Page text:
Delayed Terminations Hemorrhage Dollars in Business and at Work


In its cover story this week, Time Magazine addresses how difficult it is to fire a bad teacher. With my business owner’s hat on, my focus is on the bottom-line impact of the story:

2011 Study on poorly performing teachers

With my HR practitioner’s hat on, I’ve experienced my share of bad teachers whose performance rose to the level of termination, especially as a high school student in New York state. Like the teacher during my high school years who blatantly slept with not just one but two of my naive classmates (and there were probably more before and after my high school tenure; and probably, with my adult’s retrospect, under the age of consent). Each girl would hang on each of his arms as he walked through the halls of our school, unashamed and unchecked. Or the science teacher who on a daily basis bullied and taunted one of my classmates for his own amusement – even a voluntary visit by me in my senior year to the Assistant Principal’s office challenging this teacher’s inappropriate behavior yielded no action and no change – due, I suspect, to the tenure standards that do not hold teachers and school administrators consistently and adequately accountable for their misconduct – contrary to the employee performance-standards paradigm in other employment sectors.

In my experience as a parent, I have also witnessed poor teacher performance, mostly by teachers who don’t follow their own state-mandated rules to protect their students, shirking their stewardship responsibilities to our children.

While the Time Magazine article highlighted the bottom-line impact of delayed terminations in public education, delaying terminations for performance in other sectors most certainly has the same bottom-line negative impact. Performance issues that cost an organization bottom-line dollars include but are not limited to:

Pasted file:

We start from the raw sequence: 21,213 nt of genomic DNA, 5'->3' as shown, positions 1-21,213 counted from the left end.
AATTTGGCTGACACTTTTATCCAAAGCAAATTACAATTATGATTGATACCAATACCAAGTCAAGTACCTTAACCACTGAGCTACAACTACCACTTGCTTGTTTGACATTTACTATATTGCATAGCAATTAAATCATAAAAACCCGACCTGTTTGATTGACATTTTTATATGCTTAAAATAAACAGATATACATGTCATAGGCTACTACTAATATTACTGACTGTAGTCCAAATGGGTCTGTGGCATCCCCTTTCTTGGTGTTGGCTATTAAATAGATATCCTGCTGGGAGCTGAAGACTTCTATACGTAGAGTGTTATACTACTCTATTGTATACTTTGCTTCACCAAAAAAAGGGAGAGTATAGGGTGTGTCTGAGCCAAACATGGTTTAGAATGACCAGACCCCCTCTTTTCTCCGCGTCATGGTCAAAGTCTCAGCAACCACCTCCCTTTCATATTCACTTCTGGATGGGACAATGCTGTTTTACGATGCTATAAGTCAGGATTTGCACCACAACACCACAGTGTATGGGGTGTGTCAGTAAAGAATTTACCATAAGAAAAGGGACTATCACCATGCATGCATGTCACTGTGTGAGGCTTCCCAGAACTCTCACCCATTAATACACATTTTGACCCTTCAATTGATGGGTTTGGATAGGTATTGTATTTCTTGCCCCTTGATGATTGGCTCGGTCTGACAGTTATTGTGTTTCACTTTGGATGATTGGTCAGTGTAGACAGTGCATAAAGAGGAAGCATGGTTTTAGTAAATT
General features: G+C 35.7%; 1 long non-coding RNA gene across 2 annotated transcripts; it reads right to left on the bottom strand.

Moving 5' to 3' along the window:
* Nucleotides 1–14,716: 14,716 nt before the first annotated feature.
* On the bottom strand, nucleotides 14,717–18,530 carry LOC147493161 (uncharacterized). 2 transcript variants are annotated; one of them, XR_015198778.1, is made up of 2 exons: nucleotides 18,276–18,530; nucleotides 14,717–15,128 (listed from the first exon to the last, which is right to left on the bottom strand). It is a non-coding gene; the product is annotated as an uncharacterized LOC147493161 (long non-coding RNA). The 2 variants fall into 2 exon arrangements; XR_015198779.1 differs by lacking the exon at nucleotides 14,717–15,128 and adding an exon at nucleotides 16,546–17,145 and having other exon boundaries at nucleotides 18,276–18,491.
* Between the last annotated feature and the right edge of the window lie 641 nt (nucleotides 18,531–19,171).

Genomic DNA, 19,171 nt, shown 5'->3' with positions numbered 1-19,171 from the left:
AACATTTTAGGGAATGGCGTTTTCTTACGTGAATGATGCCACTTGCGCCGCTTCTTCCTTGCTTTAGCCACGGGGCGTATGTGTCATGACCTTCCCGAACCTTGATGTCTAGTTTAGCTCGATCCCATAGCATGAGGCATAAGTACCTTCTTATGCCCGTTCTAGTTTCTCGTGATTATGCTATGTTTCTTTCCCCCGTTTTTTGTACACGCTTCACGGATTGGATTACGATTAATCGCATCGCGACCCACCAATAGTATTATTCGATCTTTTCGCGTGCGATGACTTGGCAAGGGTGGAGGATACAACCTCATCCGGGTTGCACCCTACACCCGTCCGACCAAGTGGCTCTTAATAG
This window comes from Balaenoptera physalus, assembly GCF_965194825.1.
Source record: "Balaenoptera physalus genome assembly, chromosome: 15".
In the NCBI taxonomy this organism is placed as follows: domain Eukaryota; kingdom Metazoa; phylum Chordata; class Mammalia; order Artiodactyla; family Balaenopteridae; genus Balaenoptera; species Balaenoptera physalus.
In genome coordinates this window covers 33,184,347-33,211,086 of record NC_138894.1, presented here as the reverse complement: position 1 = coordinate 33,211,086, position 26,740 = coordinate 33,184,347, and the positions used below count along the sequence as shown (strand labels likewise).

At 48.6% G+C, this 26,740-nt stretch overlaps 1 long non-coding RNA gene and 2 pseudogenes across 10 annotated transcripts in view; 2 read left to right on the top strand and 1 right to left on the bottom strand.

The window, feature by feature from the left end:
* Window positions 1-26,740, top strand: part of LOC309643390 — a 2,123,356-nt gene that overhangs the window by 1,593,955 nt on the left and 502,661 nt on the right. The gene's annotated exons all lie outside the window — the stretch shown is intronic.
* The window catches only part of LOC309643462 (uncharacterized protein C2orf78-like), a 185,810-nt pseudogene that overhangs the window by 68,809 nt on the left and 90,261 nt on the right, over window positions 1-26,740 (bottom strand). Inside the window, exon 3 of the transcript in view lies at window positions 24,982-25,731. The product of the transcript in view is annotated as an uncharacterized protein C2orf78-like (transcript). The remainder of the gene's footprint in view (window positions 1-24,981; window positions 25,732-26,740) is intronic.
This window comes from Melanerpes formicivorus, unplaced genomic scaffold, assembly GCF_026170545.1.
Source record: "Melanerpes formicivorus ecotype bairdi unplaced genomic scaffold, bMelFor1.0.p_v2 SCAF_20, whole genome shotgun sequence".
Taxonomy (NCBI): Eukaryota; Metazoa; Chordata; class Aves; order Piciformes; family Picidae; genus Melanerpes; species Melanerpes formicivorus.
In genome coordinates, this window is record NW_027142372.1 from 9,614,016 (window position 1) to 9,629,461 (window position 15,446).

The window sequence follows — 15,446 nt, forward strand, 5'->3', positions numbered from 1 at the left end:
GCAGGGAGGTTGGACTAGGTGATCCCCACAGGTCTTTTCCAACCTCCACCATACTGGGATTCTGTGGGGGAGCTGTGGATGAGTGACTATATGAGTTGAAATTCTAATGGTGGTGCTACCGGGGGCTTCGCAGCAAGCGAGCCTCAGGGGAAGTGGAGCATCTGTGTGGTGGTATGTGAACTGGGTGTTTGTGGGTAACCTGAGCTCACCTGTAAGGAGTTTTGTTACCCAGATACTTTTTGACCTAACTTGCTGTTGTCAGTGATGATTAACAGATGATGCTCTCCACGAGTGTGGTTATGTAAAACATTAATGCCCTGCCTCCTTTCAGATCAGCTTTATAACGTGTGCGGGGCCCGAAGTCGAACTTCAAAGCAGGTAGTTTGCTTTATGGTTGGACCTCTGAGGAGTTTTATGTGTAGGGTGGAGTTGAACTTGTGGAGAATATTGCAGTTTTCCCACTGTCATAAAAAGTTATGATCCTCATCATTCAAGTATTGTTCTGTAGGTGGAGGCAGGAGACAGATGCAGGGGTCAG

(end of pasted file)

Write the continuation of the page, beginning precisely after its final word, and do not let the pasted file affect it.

• Poor customer service (in our social media age of instantaneous customer complaints in reaction to poor service, a reputation and sales killer);
  • Theft of company time by falsifying time sheets;
  • Consistent failure to work scheduled hours – I often hear “they’re a great employee when they show up to work.”  Not working scheduled hours is poor performance, e.g. not showing up;
  • Illegal behavior, such as harassment, discrimination, theft, etc.;
  • Negatively impacting the morale and productivity of their colleague employees by letting the poor performer malinger, unchecked.

Second only to delaying terminations is delaying disciplinary write-ups for employees who fail to perform in the areas of their job responsibilities or adhering to policy.  FYI, when employers challenge unemployment benefits for an employee who is terminated for cause in the state of New York, the state always asks if the employee received one last final written warning before termination; as well as a written termination specifically outlining the reasons for the termination. For this and other reasons (e.g., treating employees consistently in an employer’s disciplinary due process, to avoid discrimination claims) falling back on NYS employment-at-will when there are no prior write-ups in the file to justify an employee’s termination can potentially be a costly strategy negatively impacting the employer’s bottom-line. The HR geek’s mantra resonates in this scenario:  if it’s not written down, it didn’t happen.

How will you ensure that your progressive discipline and termination processes avoid hemorrhaging dollars for your organization this week and beyond, in business and at work?

Bleeding Dollar Sign

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